Scopis, a company specialising in surgical navigation and medical augmented and mixed-reality technologies, have launched the Holographic Navigation Platform for use in surgery.
Scopis developed this platform to offer greater precision and speed to surgeons, and better outcomes to patients undergoing open and minimally invasive spinal procedures. The added innovation of incorporating Microsoft HoloLens into the Scopis Navigation Platform lets surgeons plan the positioning and alignment of pedicle screws during multiple vertebrae fixation surgeries, for example.
To use the Scopis Holographic Navigation Platform during such an operation, the surgeon wears Microsoft HoloLens glasses, which communicate wirelessly with the system. The planned positioning of the pedicle screws is projected onto the surgeon’s field of view and overlaid exactly on to the patient, creating the mixed–reality experience. This allows the surgeon to find the screws’ planned positions faster and to align surgical instruments interactively with the holographic visualisation.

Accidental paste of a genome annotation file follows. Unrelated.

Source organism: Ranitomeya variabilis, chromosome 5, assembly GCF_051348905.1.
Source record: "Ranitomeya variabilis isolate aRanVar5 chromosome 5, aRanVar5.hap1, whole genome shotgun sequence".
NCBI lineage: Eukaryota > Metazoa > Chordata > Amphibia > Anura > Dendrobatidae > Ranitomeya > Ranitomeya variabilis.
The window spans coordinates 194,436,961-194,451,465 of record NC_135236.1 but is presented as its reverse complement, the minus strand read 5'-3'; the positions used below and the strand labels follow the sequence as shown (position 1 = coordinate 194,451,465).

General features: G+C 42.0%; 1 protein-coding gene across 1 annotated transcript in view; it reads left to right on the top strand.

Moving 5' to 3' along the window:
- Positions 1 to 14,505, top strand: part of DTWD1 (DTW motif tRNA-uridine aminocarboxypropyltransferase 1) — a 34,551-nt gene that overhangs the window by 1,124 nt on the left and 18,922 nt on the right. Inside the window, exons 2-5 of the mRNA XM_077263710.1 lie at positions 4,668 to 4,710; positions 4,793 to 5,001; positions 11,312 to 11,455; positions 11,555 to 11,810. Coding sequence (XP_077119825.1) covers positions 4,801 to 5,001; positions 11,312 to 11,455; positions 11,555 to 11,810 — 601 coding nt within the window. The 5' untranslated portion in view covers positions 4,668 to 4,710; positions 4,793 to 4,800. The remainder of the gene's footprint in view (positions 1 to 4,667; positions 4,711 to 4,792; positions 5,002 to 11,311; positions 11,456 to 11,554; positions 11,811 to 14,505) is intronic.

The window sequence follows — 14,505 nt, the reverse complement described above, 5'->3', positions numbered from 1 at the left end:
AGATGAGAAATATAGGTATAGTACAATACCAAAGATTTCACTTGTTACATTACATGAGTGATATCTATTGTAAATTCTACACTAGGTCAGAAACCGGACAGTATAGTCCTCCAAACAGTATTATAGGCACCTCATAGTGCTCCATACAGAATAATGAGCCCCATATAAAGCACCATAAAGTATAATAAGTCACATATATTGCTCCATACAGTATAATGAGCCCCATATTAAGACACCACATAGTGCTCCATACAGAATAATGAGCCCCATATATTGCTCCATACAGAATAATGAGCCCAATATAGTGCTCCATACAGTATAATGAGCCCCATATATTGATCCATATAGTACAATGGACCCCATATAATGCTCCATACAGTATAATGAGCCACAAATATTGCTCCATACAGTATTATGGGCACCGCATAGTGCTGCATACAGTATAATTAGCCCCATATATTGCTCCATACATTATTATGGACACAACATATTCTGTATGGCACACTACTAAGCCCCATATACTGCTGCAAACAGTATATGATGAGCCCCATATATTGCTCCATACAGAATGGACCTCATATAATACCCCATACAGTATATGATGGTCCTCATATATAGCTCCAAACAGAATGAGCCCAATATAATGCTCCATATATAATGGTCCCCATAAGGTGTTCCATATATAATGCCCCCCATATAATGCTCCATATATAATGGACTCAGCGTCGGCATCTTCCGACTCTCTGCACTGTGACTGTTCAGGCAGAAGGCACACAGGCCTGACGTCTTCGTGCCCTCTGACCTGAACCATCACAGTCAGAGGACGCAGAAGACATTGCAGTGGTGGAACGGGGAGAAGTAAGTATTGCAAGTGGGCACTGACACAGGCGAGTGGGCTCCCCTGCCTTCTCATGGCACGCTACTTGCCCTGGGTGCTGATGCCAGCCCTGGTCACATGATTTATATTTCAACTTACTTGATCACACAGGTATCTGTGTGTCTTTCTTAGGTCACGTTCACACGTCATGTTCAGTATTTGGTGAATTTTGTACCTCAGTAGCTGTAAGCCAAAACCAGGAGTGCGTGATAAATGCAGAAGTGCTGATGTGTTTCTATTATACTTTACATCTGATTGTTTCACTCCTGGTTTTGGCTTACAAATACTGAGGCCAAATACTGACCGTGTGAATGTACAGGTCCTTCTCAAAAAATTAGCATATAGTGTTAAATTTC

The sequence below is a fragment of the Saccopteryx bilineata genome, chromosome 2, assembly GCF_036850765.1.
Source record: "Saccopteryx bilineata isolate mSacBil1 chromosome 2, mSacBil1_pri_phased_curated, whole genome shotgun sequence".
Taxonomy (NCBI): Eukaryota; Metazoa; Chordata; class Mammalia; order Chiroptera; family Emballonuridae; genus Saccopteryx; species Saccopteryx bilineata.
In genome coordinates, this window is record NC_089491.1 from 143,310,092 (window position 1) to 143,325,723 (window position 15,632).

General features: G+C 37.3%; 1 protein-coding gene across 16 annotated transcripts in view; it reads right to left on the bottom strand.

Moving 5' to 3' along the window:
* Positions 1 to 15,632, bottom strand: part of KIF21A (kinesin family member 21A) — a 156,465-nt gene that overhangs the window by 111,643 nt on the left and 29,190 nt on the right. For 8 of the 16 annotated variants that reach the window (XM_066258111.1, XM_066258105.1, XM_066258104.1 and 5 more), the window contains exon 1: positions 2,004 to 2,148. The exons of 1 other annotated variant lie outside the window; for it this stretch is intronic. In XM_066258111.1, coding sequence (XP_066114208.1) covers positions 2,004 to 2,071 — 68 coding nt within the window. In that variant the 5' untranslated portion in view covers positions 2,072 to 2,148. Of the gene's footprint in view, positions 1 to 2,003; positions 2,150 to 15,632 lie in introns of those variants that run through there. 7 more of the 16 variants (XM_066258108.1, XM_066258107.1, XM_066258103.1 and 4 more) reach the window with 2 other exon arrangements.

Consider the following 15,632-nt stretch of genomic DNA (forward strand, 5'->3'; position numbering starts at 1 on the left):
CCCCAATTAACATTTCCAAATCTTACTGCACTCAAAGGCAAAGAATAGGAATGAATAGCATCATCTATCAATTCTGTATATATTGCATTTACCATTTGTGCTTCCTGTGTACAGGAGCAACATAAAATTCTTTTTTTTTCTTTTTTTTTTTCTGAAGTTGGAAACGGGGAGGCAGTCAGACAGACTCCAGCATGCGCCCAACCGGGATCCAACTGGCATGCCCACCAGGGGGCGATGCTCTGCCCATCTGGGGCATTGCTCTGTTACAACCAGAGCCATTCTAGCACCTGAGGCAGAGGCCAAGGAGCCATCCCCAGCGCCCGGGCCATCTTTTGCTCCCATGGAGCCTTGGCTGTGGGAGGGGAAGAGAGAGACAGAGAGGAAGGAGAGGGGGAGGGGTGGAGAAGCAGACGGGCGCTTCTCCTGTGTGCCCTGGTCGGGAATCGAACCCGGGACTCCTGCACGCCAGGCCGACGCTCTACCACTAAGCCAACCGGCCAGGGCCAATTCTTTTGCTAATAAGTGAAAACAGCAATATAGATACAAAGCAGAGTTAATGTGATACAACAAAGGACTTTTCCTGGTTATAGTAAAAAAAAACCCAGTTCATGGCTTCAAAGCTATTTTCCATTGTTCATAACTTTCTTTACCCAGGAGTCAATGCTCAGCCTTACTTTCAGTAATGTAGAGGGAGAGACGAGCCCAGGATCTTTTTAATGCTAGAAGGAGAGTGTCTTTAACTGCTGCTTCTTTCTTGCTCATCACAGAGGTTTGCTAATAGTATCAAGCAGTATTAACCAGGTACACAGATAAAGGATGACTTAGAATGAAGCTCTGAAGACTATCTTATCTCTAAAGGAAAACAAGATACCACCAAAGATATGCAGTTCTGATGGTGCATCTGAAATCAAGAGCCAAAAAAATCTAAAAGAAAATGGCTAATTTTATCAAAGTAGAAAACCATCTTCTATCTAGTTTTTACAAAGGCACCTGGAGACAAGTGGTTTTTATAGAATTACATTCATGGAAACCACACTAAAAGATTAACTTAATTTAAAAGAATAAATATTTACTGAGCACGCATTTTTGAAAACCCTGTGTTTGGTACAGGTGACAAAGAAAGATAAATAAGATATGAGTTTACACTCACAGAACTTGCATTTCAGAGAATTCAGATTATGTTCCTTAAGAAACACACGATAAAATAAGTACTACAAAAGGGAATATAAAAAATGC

“Scopis’ holographic solution has the potential to make spine surgery more effective, safe and precise,” said Professor Christian Woiciechowsky, chief of the Spinal Surgery Clinic at Vivantes Humboldt Hospital in Berlin.
“Integrating mixed-reality tools into surgery is a huge technological advancement toward enhancing a surgeon’s vision and may provide greater benefits to patients.”
The technology could also benefit patients and medical professionals by reducing the radiation exposure from fluoroscopy devices that are currently used to determine the optimal position for screw placement during surgery, as well as improve surgical outcomes through more precise alignment and shorter surgery times.